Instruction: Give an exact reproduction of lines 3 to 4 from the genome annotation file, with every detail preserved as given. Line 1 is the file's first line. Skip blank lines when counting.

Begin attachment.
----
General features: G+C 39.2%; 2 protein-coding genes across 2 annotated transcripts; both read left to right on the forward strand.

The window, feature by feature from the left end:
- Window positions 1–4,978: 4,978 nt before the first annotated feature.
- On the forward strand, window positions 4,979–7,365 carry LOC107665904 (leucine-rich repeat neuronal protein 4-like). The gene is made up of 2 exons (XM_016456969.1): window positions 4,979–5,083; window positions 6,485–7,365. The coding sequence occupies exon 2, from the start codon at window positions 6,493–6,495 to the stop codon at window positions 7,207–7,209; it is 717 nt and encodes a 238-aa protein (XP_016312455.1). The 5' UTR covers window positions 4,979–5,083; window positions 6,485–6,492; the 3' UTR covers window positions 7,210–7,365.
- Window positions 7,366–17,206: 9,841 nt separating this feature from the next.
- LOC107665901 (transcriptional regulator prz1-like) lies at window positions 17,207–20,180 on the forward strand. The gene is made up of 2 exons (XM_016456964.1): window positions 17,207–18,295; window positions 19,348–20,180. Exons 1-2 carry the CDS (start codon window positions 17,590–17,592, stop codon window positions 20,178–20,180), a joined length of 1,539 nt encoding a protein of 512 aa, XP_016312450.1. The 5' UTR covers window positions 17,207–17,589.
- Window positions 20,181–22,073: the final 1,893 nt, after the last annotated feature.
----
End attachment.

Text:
- Window positions 1–4,978: 4,978 nt before the first annotated feature.
- On the forward strand, window positions 4,979–7,365 carry LOC107665904 (leucine-rich repeat neuronal protein 4-like). The gene is made up of 2 exons (XM_016456969.1): window positions 4,979–5,083; window positions 6,485–7,365. The coding sequence occupies exon 2, from the start codon at window positions 6,493–6,495 to the stop codon at window positions 7,207–7,209; it is 717 nt and encodes a 238-aa protein (XP_016312455.1). The 5' UTR covers window positions 4,979–5,083; window positions 6,485–6,492; the 3' UTR covers window positions 7,210–7,365.